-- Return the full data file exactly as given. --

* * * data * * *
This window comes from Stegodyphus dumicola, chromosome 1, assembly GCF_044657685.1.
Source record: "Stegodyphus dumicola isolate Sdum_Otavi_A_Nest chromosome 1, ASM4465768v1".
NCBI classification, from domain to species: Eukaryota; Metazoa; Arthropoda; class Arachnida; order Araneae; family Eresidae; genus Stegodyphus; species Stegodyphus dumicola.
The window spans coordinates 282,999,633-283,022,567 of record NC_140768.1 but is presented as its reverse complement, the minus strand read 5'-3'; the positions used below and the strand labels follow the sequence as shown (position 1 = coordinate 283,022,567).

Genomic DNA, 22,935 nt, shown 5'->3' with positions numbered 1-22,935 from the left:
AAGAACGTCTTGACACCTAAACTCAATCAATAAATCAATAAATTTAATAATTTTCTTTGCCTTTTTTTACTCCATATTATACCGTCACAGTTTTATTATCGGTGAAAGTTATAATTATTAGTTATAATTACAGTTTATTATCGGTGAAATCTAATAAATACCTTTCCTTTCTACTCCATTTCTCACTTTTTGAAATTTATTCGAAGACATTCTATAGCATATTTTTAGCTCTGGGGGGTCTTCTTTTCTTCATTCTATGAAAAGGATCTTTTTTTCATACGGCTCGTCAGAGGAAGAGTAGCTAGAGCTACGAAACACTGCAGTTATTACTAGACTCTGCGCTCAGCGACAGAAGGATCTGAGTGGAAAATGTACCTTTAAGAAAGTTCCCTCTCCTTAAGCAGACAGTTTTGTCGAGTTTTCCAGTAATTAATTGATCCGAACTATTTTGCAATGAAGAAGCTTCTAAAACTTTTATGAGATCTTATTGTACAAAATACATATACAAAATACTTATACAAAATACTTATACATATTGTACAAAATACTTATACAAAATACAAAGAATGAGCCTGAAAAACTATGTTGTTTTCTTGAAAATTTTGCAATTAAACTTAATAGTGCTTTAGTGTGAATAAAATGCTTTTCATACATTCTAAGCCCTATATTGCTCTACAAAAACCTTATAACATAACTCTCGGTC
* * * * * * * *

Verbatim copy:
This window comes from Stegodyphus dumicola, chromosome 1, assembly GCF_044657685.1.
Source record: "Stegodyphus dumicola isolate Sdum_Otavi_A_Nest chromosome 1, ASM4465768v1".
NCBI classification, from domain to species: Eukaryota; Metazoa; Arthropoda; class Arachnida; order Araneae; family Eresidae; genus Stegodyphus; species Stegodyphus dumicola.
The window spans coordinates 282,999,633-283,022,567 of record NC_140768.1 but is presented as its reverse complement, the minus strand read 5'-3'; the positions used below and the strand labels follow the sequence as shown (position 1 = coordinate 283,022,567).

Genomic DNA, 22,935 nt, shown 5'->3' with positions numbered 1-22,935 from the left:
AAGAACGTCTTGACACCTAAACTCAATCAATAAATCAATAAATTTAATAATTTTCTTTGCCTTTTTTTACTCCATATTATACCGTCACAGTTTTATTATCGGTGAAAGTTATAATTATTAGTTATAATTACAGTTTATTATCGGTGAAATCTAATAAATACCTTTCCTTTCTACTCCATTTCTCACTTTTTGAAATTTATTCGAAGACATTCTATAGCATATTTTTAGCTCTGGGGGGTCTTCTTTTCTTCATTCTATGAAAAGGATCTTTTTTTCATACGGCTCGTCAGAGGAAGAGTAGCTAGAGCTACGAAACACTGCAGTTATTACTAGACTCTGCGCTCAGCGACAGAAGGATCTGAGTGGAAAATGTACCTTTAAGAAAGTTCCCTCTCCTTAAGCAGACAGTTTTGTCGAGTTTTCCAGTAATTAATTGATCCGAACTATTTTGCAATGAAGAAGCTTCTAAAACTTTTATGAGATCTTATTGTACAAAATACATATACAAAATACTTATACAAAATACTTATACATATTGTACAAAATACTTATACAAAATACAAAGAATGAGCCTGAAAAACTATGTTGTTTTCTTGAAAATTTTGCAATTAAACTTAATAGTGCTTTAGTGTGAATAAAATGCTTTTCATACATTCTAAGCCCTATATTGCTCTACAAAAACCTTATAACATAACTCTCGGTC